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Updated: Apr 26, 2022

Thanks for checking in! WE DELIVERED!

McKENZIE received 720 LETTERS of peer support on 12/17/2016!

"Thank you for the LIGHT you helped keep burning in my daughter. Without you guys, that LIGHT may have been snuffed out by this world. God bless you and your organization."

- Brent, McKenzie's dad

McKenzie received a record-breaking 720 letters in 2016 from students across the country:





Original Post

Imagine being 10 and ending up back in the hospital after being elbowed in your surgery wound... on purpose? Loving, gentle girl says, "I've been bullied all my life and I can't take it anymore."

McKenzie is “kind, caring, loving, gentle, honest, truthful”… those are just some of the beautiful words that describe her according to someone who knows her best, her dad. This recent birthday girl, who just turned 11 at the end of October, loves to explore nature and ride her bike.

This California girl is courageous, too…

In 2015, an awful bike accident landed McKenzie in the hospital where she had to get emergency surgery. She lost most of her pancreas and can no longer digest food like most people. Her “near-death experience” is also the reason why she's now being bullied… because she is very thin.

McKenzie has always been tall and thin compared to other kids in her grade, but dealing with a partial pancreas, she is even thinner. Bullies try to hurt her feelings by calling her names like “Skeletor.”

“Kenzie” talked to news reporters, Nicole Comstock from Fox40 and Frances Wang from ABC10 in California, and said, "They call me ugly… They've said awful things to me… 'You should go die, kill yourself, you don’t fit in cause you’re too skinny.’”

These classmates sent frightening notes with expletives we cannot print here...

“You best not look at me or I'll beat you’re a--.'”

“You're a b-----. And you know you're ugly, right?'"


The family turned these mean notes into school officials, but not that much was done. Instead, the on-going verbal and social bullying turned physical.

A pack of bullies chased Kenzie home from school but thankfully didn’t catch her before her father could intervene.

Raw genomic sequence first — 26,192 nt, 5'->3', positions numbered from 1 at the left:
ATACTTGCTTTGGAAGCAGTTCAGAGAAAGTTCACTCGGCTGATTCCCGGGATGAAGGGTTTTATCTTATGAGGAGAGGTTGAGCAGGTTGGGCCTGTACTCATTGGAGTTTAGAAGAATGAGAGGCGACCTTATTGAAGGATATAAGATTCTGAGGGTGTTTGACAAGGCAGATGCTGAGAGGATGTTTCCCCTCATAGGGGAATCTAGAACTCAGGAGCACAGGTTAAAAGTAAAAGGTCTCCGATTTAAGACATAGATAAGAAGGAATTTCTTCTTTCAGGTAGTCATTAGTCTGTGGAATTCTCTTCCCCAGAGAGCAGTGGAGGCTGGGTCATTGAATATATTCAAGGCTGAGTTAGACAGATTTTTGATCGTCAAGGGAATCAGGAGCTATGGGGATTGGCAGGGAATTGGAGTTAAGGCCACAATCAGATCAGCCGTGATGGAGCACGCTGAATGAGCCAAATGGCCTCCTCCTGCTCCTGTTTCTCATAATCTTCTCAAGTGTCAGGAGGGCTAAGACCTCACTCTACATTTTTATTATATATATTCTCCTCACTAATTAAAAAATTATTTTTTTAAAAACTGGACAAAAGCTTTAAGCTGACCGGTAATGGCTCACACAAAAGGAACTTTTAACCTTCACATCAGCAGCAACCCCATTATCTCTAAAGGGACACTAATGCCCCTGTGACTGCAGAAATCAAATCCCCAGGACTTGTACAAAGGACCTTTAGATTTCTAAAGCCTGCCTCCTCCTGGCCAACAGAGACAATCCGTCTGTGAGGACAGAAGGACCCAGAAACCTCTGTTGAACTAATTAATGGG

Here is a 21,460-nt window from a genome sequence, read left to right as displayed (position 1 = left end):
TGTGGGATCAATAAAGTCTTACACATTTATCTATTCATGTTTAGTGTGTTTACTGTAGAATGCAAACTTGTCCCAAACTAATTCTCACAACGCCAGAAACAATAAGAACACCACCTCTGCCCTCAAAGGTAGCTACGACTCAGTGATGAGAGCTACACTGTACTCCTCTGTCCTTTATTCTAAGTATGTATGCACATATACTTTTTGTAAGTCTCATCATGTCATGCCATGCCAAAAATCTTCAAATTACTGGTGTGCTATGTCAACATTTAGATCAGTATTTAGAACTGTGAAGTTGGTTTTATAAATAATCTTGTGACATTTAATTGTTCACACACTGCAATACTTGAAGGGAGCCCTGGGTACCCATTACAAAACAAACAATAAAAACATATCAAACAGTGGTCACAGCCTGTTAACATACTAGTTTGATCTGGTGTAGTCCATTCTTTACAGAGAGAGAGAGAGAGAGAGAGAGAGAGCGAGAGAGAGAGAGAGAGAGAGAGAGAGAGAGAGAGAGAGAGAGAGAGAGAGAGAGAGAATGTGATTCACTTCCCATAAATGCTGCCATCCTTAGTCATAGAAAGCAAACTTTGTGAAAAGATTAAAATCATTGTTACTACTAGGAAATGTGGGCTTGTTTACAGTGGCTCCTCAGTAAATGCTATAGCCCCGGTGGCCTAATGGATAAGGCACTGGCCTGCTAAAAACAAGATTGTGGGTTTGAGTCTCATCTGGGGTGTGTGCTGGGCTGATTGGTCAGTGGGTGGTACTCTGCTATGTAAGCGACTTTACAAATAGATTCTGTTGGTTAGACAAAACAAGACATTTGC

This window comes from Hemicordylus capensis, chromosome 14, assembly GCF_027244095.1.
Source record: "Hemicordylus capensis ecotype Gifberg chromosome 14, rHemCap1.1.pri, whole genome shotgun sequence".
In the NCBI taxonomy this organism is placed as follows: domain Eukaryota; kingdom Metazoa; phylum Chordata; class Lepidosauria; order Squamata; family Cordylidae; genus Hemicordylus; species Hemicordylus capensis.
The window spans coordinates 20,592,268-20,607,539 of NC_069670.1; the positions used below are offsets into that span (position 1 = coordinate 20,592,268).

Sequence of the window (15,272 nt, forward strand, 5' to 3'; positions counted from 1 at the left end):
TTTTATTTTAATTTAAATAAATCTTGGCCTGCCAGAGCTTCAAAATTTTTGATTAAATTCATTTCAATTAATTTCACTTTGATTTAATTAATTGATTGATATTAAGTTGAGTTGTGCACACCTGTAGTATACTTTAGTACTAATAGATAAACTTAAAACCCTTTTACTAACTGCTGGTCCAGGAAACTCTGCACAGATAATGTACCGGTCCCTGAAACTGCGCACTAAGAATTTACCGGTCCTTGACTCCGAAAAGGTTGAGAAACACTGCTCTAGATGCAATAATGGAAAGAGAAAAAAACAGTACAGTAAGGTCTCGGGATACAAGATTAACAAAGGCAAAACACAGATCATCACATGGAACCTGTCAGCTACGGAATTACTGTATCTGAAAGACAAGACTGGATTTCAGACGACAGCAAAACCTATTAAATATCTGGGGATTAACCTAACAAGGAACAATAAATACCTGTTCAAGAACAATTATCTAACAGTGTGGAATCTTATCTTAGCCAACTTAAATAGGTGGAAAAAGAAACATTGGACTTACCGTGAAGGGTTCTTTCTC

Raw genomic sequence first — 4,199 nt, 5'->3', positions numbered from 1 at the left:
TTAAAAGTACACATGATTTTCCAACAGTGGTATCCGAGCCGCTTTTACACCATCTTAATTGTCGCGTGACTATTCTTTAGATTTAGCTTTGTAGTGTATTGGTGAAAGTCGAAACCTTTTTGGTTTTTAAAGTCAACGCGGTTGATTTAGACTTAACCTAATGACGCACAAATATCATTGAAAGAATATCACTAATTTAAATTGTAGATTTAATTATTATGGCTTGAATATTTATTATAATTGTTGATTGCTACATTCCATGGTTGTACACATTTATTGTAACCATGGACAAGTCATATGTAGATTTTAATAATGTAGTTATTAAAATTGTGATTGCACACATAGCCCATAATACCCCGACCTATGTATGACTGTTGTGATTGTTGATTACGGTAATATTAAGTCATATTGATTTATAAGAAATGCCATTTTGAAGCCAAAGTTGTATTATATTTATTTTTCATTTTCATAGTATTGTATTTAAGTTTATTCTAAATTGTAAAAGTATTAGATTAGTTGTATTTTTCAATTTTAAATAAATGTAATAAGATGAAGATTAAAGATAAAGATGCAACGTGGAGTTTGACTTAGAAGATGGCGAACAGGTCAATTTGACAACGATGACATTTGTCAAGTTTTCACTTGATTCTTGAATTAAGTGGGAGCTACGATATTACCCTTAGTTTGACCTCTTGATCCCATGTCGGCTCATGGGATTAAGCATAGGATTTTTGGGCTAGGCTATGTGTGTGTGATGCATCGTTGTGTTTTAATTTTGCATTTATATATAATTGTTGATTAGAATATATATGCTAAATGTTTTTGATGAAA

In September, a classmate elbowed Kenzie in her stomach, knowing her mid-section was weak from the previous pancreas surgery. The blow landed the 10-year-old in the hospital for four days.

In October, Kenzie was hit in the face. This was the last straw for Kenzie’s parents who immediately pulled her out of school. Kenzie is being homeschooled until the family can feel confident in her safety at school.

The school district continues to investigate the bullying incidents, but AS IS THE BULLYING WAY, MOST ATTACKS TAKE PLACE WHERE ADULTS ARE NOT AROUND TO SEE (bus stops, bathrooms, hallways, cafeteria, etc.) and so it’s hard to prove.

"I've been bullied most of my life and I just can't take it anymore," McKenzie bravely expressed to reporter, Nicole Comstock.

McKenzie comes from a family of self-defense trainers and learned martial arts before she even entered first grade. She has no trouble defending herself, says her dad, but the family holds strong to their values of handling conflicts through words. They are determined to make a difference for bullied kids everywhere by working to change the way schools handle bullying incidents. "You know these kids (bullies) need help, not punishment and discipline," says Kenzie’s dad.

We agree that it’s time BULLIES were the ones pulled out of school and sent for counseling instead of this happening to their victims, over and over again!

Kenzie is smart and insightful. She says about bullies, "I feel that now they're isolating kids (their victims), but later in life they'll be isolated because nobody wants to be around them because they're mean.”

Kenzie is thankful for the support she’s received from adults in her family and in the community, but there is a special place for YOU as a BAF Project Writer because McKenzie has no kid friends in her life at this critical time. Not one friend to ride her bike with and catch salamanders.

Kenzie needs her peers, other awesome kids like YOU from Kindergarten to High School, to let her know she is not alone and that she matters! Younger kids, tell her how brave she is and send her good wishes! Grade school kids, tell your peer what a great friend she would be and show your support and kind hearts. “Big kids,” as role models, let Kenzie know you have her back, that life gets better and she has a friend in you.

One of many things her dad says is AMAZING about Kenzie is that “Nothing has stopped her from seeing the beauty in this world after all that she's been through.”


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